Hi. I wonder if anyone can offer some advice. I have a few VPS middle/guard relays running which are experiencing intermittent issues. They each have 1 vCPU and 1Gb of memory. They each have an advertised bandwidth of around 18MB/s and decent consensus weight of around 25K+. The issue is that they keep losing flags. They will slowly gain the guard, stable and HSDIR flags and then when I next check, they are back to the core four – fast, V2 running and valid. They also occasionally tend to pick up the stale description flag. I don’t however get the ‘overloaded’ flag.
I have Uptime Robot set up to monitor them and the dropping of flags appears to coincide with period of unavailability where Uptime Robot sends an alert and I lose access via SSH. The hosting provider does offer a console access and I do seem to be able to log into the relay via that, just not over SSH. When I log in via the remote console I can also see that tor.service is running and traffic is running. Rebooting the relay or just waiting tends to fix the issue.
My gut feeling is that my relays are being subject to DDoS attacks and can’t cope due to the single core and 1Gb of memory. But I can’t really pin it down to that. My hosting provider frustratingly won’t allow me to add more cores dynamically.
Things I’ve tried:
- Undertaken all the steps on the ‘My relay or bridge is overloaded what does this mean’ page.
- Made the Enkidu-6 changes to IP tables
- Closed all ports apart from 22 and 443 port on the VPS level firewall and enabled SSL key pairs
- Enabled the metrics port
When I look at the output from tor metrics I have to admit I’m a little overwhelmed by the volume of information. There are a few ‘tor_relay_congestion_control’ line items which tend to have non-zero values next to them. There don’t appear to be any OOM issues. The tor_relay_dos_total figures for a recent query are below.
I think the high number of introduce2 rejections is indicative of a DDoS attack? – I’ve also noticed it significantly higher than that. So my questions:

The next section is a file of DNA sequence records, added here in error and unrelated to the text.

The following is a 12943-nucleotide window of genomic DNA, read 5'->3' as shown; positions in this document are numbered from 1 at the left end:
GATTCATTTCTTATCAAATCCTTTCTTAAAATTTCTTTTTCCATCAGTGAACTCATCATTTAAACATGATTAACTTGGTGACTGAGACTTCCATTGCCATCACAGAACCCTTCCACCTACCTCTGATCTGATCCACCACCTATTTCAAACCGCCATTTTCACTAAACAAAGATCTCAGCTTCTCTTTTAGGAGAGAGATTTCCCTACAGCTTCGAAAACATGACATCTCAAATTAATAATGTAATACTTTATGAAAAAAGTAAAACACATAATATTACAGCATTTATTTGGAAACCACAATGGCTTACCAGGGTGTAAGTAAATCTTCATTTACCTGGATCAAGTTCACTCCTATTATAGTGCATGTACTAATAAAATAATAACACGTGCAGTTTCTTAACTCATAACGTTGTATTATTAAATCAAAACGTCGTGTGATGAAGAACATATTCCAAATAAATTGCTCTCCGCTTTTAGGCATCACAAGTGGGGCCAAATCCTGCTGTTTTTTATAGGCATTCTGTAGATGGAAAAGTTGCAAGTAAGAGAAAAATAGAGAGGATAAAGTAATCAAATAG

- Is there any way to diagnose the root cause of my issue more definitively?
- Is there anything else I can do to defend myself against DDoS (if that is the issue)?
- Is there anyone who would be kind enough to look at my metrics file output and verify if there’s anything else going on?
Thanks in advance
How do you monitor your servers? DDoS attacks happen, but it has been quiet for a while now for me. Unless you have proper monitoring, you won’t be able to say what is happening. It might just be Tor servers testing your bandwidth capacity. I personally use Netdata.
I’d keep it simple as much as possible. You now installed iptables whilst not knowing if it’s actually DDoS, you’ve applied the overloaded steps whilst Tor does not state it is overloaded. You’re introducing variables that having unknown effects on your relay behaviour, whilst you are running blind to the root cause of your issue.
If you’re having stability issues, I’d first increase your RAM or limit the advertised bandwidth. Again, these decisions are best made if you have proper monitoring to see what is the actual behaviour / bottleneck here. It might just be the connection in the datacenter itself, you won’t know unless you have proper monitoring. When your relay obtains a Guard flag, the traffic changes and it might be stressing the connection so much you fastly lose it again.
My relay with Advertised Bandwidth of 6 MiB/s uses ~800 MiB of RAM.
Faster relay probably needs more.
I suggest you to make charts of RAM usage somehow.
However I have little experience with VPS and Linux, so I can’t say anything more.
Thanks both for your advice. I had wrongly assumed that the Tor advice for ‘tuning
sysctl for your network, memory and CPU load’ and the Enkidu-6 steps were considered good practice. I imagine it would be hard for me to unpick what I’ve done there.
I tried to install Netdata and my VPS completely sh*t the bed Perhaps as a result of it running pretty close to the wire with regards resources as it is. It was showing 100% CPU but i can’t rule out that was due to the strain of running Netdata itself, as it became almost completely unresponsive. It took me an hour to unistall it.
I think I will take a more simple approach and bring the max bandwidth right down to see if that has an effect. If anyone out there has a particular skill for reading tor metrics outputs however, I’d still appreciate if someone might be so kind enough as to take a look for me. I don’t seem to be experiencing OOM warnings which is what I imagine I’d get if it was a resource issue? And I would still like to know what the huge number of INTRODUCE_2 errors I often get relate to. Cheers
Just as an update, I took on the advice and took a closer look at the performance of my relays using Glances and I think I got to the bottom of it. When I enabled the connections plugin, I could see that I was maxing out. I also checked syslog and it was full of ‘nf_conntrack: table full, dropping packet’ errors. My net.netfilter.nf_conntrack_max values was set very low at just over 7000. This seemed to be causing the relay to become unresponsive and since I’ve increased the figure everything seems a lot happier, no more Uptime Robot alerts.
One of the relays did however lose flags again and when I checked syslog, it was flooded with [UFW BLOCK] errors which, as I understand it, may indicate a DDoS attack right? I had seen those before and I think I rather blindly assumed that all my woes were down to DDoS. I’ll try and act more like Columbo in the future and make assumption my enemy .